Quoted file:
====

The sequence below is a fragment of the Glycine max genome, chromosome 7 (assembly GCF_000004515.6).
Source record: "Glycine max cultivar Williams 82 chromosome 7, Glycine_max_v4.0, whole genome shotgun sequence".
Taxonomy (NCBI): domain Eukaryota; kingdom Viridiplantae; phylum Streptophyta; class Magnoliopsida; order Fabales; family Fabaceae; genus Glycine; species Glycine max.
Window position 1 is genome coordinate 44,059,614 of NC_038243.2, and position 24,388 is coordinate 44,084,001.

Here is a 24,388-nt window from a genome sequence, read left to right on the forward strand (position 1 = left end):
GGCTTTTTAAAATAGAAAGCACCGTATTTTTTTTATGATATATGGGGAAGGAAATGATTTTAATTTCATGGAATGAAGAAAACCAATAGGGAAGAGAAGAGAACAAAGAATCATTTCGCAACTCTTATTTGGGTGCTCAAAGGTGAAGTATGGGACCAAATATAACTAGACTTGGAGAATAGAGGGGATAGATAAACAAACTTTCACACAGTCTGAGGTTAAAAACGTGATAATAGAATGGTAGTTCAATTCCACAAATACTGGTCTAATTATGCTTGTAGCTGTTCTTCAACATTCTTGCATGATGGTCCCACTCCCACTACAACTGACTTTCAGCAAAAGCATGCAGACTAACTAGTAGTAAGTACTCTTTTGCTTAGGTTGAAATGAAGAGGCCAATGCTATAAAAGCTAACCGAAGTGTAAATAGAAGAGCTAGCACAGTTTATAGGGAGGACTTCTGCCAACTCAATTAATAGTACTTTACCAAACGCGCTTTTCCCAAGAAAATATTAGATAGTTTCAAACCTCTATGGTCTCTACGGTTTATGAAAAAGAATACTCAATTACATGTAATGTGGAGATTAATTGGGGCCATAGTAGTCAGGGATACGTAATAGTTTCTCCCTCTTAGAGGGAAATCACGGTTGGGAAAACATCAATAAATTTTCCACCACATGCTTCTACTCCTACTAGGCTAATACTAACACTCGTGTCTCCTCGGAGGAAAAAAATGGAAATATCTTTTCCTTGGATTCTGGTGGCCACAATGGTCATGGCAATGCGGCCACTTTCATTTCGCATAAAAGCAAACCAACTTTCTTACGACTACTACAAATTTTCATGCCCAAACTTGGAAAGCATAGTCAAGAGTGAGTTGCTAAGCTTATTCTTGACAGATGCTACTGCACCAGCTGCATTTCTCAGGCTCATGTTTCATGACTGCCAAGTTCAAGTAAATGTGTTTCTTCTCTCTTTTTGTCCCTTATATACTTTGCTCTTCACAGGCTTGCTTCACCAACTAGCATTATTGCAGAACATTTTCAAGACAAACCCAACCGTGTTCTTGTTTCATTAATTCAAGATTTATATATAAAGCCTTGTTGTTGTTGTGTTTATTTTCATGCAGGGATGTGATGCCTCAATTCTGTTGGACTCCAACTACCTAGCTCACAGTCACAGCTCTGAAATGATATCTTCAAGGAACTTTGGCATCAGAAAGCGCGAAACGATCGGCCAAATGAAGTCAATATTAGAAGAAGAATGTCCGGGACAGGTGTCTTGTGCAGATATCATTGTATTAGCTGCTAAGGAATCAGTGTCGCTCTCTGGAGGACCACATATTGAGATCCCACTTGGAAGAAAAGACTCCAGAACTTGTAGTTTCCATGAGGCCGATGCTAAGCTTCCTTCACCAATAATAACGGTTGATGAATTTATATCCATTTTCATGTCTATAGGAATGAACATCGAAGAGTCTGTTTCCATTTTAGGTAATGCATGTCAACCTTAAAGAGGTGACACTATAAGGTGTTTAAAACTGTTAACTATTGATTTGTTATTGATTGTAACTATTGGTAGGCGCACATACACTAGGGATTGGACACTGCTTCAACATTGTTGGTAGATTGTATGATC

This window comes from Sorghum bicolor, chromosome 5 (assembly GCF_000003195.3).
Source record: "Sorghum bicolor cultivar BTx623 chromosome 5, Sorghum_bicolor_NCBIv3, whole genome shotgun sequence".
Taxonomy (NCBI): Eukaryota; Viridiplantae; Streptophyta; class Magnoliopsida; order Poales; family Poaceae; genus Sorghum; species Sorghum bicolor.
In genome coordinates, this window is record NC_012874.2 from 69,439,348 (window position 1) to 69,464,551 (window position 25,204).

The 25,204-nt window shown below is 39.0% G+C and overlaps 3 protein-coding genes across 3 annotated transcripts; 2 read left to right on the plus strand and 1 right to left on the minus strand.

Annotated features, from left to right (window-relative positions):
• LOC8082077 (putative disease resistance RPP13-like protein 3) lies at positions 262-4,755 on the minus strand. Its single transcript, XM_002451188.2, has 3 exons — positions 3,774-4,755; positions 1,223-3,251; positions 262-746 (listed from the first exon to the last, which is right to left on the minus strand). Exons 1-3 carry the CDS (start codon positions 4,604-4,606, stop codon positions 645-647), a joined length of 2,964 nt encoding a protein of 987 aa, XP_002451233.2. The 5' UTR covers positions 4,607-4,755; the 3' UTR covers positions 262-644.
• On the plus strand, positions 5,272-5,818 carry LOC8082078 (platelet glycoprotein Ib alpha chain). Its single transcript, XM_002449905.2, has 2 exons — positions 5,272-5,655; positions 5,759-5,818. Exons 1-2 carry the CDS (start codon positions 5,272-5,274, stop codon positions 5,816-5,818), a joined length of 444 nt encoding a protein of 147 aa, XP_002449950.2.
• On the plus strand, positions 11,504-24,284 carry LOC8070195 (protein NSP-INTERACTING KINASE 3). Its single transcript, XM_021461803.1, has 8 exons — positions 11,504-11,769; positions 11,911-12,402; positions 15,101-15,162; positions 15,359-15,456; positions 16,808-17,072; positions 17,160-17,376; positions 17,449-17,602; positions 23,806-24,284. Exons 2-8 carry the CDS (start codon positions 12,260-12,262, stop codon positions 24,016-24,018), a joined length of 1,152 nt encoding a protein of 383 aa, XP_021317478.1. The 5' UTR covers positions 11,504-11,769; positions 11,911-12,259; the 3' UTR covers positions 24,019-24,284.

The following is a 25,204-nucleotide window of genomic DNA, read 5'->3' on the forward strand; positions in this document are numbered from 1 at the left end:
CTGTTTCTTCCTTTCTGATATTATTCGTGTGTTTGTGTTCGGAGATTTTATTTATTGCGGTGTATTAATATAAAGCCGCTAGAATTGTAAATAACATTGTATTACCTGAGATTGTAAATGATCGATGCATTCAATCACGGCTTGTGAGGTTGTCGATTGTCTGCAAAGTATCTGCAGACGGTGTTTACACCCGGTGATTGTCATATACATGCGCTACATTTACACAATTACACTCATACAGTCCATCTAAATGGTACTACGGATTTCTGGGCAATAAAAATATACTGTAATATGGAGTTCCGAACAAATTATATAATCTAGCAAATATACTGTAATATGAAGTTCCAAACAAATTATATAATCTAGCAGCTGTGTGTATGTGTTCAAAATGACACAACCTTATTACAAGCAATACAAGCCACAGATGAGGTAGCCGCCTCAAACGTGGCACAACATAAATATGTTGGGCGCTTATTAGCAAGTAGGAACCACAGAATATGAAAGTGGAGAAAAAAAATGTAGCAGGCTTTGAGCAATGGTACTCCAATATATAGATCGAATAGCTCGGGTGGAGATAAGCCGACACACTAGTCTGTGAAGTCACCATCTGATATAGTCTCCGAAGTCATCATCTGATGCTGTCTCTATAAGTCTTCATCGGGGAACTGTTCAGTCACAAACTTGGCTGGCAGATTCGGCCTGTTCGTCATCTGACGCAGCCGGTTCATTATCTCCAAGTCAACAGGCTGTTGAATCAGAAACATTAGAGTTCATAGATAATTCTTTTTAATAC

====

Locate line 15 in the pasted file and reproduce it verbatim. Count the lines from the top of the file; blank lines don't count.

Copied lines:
• On the plus strand, positions 11,504-24,284 carry LOC8070195 (protein NSP-INTERACTING KINASE 3). Its single transcript, XM_021461803.1, has 8 exons — positions 11,504-11,769; positions 11,911-12,402; positions 15,101-15,162; positions 15,359-15,456; positions 16,808-17,072; positions 17,160-17,376; positions 17,449-17,602; positions 23,806-24,284. Exons 2-8 carry the CDS (start codon positions 12,260-12,262, stop codon positions 24,016-24,018), a joined length of 1,152 nt encoding a protein of 383 aa, XP_021317478.1. The 5' UTR covers positions 11,504-11,769; positions 11,911-12,259; the 3' UTR covers positions 24,019-24,284.